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    $\begingroup$ @anongoodnurse I've seen the summaries and reports on some of these studies. While it's nice that someone is making these attempts, I find it very pale evidence next to the experience of having a pet. The point I'm making in this answer is that I am NOT guessing about my beagle's rich emotional life. I know it for certain. These studies' results did not add to my certainty. Science was never intended to be the only source of true knowledge. Mistake that, and you will find that for all the PhDs you can collect, your still an idiot. $\endgroup$ – Mark Bailey Jun 28 '18 at 16:43
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    $\begingroup$ You're the one making a mistake, not me. I take it you're not a scientist, nor have you ever been. Experience is subjective; research, while still limited, is much less so. You can believe with all your heart that your pet snake has a rich emotional life; that doesn't make it so. It really doesn't matter (to truth or fact) what you believe. It only matters to you, and maybe those who love you, work for you, etc. $\endgroup$ – anongoodnurse Jun 28 '18 at 21:19
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    $\begingroup$ @anongoodnurse I apologize for any offense taken. The statement was intended more generally, not personally. Nevertheless, I stand by it (other than the misspelling of "you're"). Science is one of many lenses through which truth can be observed. Refusal to look through any other lens is tantamount to willful blindness. On questions of emotion, science is not of zero worth, but it's a little bit like - I don't know - trying to use a thermometer to determine color. That's fine, but I hope you don't mind if I'm more interested in what I'm seeing with an optical spectrometer. $\endgroup$ – Mark Bailey Jul 12 '18 at 19:50
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    $\begingroup$ A functional MRI can tell you a lot more than your eyes can about your own feelings. People rationalixe, suppress, dissemble. FMRIs don't. Just the facts m'am. I was a person before I became a scientist, which was before I became a doctor. It's not that I don't use my eyes or my mind; it's that I know which is less subjective. $\endgroup$ – anongoodnurse Jul 13 '18 at 3:48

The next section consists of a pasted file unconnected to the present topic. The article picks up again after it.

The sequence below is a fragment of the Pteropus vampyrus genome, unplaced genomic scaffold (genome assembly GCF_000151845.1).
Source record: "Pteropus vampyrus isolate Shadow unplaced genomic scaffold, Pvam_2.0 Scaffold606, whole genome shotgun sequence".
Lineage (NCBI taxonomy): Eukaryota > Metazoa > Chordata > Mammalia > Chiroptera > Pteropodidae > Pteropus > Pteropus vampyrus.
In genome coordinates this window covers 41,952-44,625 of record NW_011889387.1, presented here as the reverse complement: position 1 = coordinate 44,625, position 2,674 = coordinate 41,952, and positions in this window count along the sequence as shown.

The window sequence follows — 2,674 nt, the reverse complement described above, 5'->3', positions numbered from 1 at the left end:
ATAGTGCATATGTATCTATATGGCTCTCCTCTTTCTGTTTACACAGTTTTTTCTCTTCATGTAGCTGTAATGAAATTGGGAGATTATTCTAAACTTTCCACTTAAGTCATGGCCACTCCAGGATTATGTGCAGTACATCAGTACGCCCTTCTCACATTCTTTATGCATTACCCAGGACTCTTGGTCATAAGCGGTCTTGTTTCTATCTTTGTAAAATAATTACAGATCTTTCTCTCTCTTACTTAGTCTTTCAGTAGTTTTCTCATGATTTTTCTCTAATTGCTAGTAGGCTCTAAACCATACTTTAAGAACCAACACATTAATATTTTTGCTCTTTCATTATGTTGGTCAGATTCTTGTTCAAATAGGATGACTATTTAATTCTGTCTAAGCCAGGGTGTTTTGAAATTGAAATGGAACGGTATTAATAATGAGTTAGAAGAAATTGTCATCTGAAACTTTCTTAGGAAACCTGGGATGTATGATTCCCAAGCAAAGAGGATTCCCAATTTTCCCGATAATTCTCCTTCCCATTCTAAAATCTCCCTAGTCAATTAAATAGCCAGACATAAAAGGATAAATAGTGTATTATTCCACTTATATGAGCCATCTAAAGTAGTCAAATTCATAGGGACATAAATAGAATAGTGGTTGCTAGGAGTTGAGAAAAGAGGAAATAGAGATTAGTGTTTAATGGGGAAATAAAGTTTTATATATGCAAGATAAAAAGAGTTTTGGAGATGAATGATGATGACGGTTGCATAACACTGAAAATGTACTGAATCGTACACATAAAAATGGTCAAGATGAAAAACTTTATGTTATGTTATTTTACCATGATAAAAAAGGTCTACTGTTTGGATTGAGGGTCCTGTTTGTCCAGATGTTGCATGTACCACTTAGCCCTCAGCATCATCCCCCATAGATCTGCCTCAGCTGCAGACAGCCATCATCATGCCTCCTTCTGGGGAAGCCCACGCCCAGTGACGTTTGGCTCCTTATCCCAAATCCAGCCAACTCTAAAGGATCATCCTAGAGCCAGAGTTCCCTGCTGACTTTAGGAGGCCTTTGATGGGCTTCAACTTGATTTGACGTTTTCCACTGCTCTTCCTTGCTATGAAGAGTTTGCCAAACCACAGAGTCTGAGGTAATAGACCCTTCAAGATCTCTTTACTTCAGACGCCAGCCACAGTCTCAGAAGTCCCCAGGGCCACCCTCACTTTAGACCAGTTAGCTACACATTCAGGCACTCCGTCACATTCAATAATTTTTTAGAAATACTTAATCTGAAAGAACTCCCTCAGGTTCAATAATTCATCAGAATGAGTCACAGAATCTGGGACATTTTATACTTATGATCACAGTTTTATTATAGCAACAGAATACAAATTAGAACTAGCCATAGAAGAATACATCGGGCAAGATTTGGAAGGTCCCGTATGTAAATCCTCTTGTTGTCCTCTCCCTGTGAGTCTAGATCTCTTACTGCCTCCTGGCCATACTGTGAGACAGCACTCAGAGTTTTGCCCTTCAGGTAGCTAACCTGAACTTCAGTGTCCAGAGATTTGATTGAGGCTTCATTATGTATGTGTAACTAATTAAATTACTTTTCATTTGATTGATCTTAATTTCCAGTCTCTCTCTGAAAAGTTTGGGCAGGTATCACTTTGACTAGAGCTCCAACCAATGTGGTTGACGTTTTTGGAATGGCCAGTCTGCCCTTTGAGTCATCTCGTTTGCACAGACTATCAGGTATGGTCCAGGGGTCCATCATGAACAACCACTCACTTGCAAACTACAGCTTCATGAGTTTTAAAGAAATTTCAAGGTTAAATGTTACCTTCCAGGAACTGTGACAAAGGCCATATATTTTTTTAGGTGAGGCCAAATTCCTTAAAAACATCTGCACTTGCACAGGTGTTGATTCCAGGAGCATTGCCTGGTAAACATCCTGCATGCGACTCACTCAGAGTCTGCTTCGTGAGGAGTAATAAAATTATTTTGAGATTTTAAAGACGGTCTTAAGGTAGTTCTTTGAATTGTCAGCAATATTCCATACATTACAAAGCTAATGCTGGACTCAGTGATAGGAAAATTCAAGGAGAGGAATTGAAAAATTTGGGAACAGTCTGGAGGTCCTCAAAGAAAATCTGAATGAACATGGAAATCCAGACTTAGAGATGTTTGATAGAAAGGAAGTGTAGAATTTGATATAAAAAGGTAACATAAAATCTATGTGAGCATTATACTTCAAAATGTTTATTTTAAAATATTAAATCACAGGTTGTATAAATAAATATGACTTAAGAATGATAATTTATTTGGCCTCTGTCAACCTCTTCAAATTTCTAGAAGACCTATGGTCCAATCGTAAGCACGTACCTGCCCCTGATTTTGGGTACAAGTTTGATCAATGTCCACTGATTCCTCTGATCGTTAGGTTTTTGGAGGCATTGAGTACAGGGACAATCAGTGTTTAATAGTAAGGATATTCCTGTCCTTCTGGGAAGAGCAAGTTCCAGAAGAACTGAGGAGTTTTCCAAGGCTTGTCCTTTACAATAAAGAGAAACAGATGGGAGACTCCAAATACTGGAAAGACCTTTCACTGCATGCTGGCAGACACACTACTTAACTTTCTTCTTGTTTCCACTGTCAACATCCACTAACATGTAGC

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Good question: We know that prion diseases affect the psychology of animals (Scrapie, Mad Cow). But without a doubt genetic regulation of endocrine and neurotransmitter pathways is subject to the same folly as in Homo sapiens. Sorry I can't support that with links to publications...

update: There are many animal models: http://www.ncbi.nlm.nih.gov/pubmed/746371

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  • $\begingroup$ Having an animal model of a disease does not prove that animals can have the same symptoms. An animal model will have the same chemical imbalances, that does not, however, necessarily mean that it will have the same psychological manifestations of said imbalances. It might, but there is no proof. $\endgroup$ – terdon Dec 2 '13 at 23:34
  • $\begingroup$ @terdon, I would still advocate Gent's answer, though, some users may not have realised the significance of a parasite/pathogen's ability to affect the cognate brain physiology of some organism. Deviations from normal decision-making, are often exploited by such parasites, towards their own fitness gains... quite an interesting angle of an answer IMHO. $\endgroup$ – hello_there_andy Mar 16 '17 at 19:19